Nakao, Yoshiyuki.   Yuko Tagaya and Masahiko Kanno, eds. Words and Literature: Essays in Honour of Professor Masa Ikegami (Tokyo: Eihosha, 2004), pp.105-28.
Discusses ambiguity in the character of Henryson's Cresseid from a lexical and semantic point of view, with a comparative note on Chaucer's Criseyde and Shakespeare's Cressida.

Asakawa, Junko.   Yuko Tagaya and Kanno Masahiko eds. Words and Literature: Essays in Honour of Professor Masa Ikegami (Tokyo: Eihosha, 2004), pp. 209-18.
Examines the GP description of Chaucer's Physician, assessing the extent to which the Physician's astrological medicine is satiric when seen in relation to such works as Nicholas of Lynn's Kalendarium.

Shimodao, Makoto.   Yuko Tagaya and Kanno Masahiko eds. Words and Literature: Essays in Honour of Professor Masa Ikegami (Tokyo: Eihosha, 2004), pp. 181-97.
Discusses the religious significance of MLT.

Noji, Kaoru.   Yuko Tagaya and Kanno Masahiko eds. Words and Literature: Essays in Honour of Professor Masa Ikegami (Tokyo: Eihiosha, 2004), pp. 99-207.
Noji examines the Wife of Bath as a marginalized woman.

Nakao, Yoshiyuki.   Yukio Oba et al., eds. Currents in Linguistic Research: A Festschrift for Professor Kazuyuki Yamamoto on the Occasion of His Retirement from Yamaguchi University. Tokyo: Kaitakusha, 1999, pp. 231-46.
Discusses external causals, one of the pragmatic features in the use of Chaucer's moot / moste. Clarifies the fusion of fate, divine intervention, and the speaker's subjective factors.

Ikegami, Masa.   Yuichiro Azuma, Kotaro Kawasaki, and Koichi Kano, eds. Chaucer and English and American Literature: Essays Commemorating the Retirement of Professor Masatoshi Kawasaki (Toyko: Kinseido, 2015), pp. 402–16.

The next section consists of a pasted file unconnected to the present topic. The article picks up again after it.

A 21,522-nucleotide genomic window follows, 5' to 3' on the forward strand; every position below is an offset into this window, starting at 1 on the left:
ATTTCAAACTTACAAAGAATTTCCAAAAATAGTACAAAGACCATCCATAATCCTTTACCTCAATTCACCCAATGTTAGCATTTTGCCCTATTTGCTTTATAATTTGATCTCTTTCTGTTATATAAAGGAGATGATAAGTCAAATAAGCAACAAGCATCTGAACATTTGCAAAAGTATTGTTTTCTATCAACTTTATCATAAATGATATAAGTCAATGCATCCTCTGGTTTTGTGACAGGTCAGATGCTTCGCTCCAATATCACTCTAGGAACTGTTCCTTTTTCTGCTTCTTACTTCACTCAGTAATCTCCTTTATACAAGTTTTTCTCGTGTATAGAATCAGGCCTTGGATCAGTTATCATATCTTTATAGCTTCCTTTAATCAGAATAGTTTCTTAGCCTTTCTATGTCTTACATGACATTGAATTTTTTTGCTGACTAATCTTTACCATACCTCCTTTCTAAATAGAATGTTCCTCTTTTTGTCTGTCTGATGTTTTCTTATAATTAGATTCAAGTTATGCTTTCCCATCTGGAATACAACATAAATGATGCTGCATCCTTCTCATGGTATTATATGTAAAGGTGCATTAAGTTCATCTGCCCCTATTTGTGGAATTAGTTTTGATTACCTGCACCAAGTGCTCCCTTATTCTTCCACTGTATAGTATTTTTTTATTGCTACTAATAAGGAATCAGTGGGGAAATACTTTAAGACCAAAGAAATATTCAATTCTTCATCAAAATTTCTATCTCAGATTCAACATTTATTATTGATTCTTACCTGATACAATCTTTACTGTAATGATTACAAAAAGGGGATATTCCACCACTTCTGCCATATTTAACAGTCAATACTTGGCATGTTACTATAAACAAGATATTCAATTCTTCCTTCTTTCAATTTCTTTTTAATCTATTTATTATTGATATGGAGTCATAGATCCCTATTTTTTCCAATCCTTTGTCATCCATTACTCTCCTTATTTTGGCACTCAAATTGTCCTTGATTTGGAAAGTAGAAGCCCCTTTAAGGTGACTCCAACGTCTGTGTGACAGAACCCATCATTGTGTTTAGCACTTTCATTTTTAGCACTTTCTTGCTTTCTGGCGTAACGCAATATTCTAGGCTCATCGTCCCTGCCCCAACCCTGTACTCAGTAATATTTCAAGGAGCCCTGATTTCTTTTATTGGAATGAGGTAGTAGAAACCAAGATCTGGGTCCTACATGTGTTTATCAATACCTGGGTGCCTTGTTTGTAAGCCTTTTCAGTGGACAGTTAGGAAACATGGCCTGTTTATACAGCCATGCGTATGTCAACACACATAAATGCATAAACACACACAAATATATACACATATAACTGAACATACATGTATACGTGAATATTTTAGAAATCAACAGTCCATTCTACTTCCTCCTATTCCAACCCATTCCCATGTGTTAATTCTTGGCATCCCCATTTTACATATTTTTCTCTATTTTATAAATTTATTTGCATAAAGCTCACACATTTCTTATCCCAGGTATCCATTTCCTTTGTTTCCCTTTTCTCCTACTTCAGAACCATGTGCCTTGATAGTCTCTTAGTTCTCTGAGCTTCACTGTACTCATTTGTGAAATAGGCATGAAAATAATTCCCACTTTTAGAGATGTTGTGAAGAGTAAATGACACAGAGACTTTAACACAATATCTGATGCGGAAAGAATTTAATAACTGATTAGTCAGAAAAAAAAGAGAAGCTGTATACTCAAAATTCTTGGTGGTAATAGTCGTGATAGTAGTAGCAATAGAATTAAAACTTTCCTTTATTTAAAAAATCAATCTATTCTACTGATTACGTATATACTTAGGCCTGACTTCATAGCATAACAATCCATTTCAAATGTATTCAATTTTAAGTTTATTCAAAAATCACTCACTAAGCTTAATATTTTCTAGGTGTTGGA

Compares usage of the different past forms of "see" in the Hengwrt and Ellesmere manuscripts to identify Chaucer's original forms as distinguished from the scribes' later alternations. In Japanese.

Mote, Sarah.   Yuichiro Azuma, Kotaro Kawasaki, and Koichi Kano, eds. Chaucer and English and American Literature: Essays Commemorating the Retirement of Professor Masatoshi Kawasaki (Tokyo: Kinseido, 2015), pp. 60–74.
Provides brief descriptions of the fourteenth-century history and the life of Chaucer, and introduces late fourteenth-century visual arts, including illuminated manuscripts, stained glasses, and altarpieces with notable examples. Characterizes the…

Matsuda, Takami.   Yuichiro Azuma, Kotaro Kawasaki, and Koichi Kano, eds. Chaucer and English and American Literature: Essays Commemorating the Retirement of Professor Masatoshi Kawasaki (Tokyo: Kinseido, 2015), pp. 44–59.
Argues that the medieval notion of wonder helps to explain the Franklin's interruption of SqT.The Squire presents the marvels in his tale as explainable in scientific terms, in accord with the philosophical notion of wonder. The Franklin similarly…

Nakao, Yoshiyuki.   Yuichiro Azuma, Kotaro Kawasaki, and Koichi Kano, eds. Chaucer and English and American Literature: Essays Commemorating the Retirement of Professor Masatoshi Kawasaki (Tokyo: Kinseido, 2015), pp. 358-79.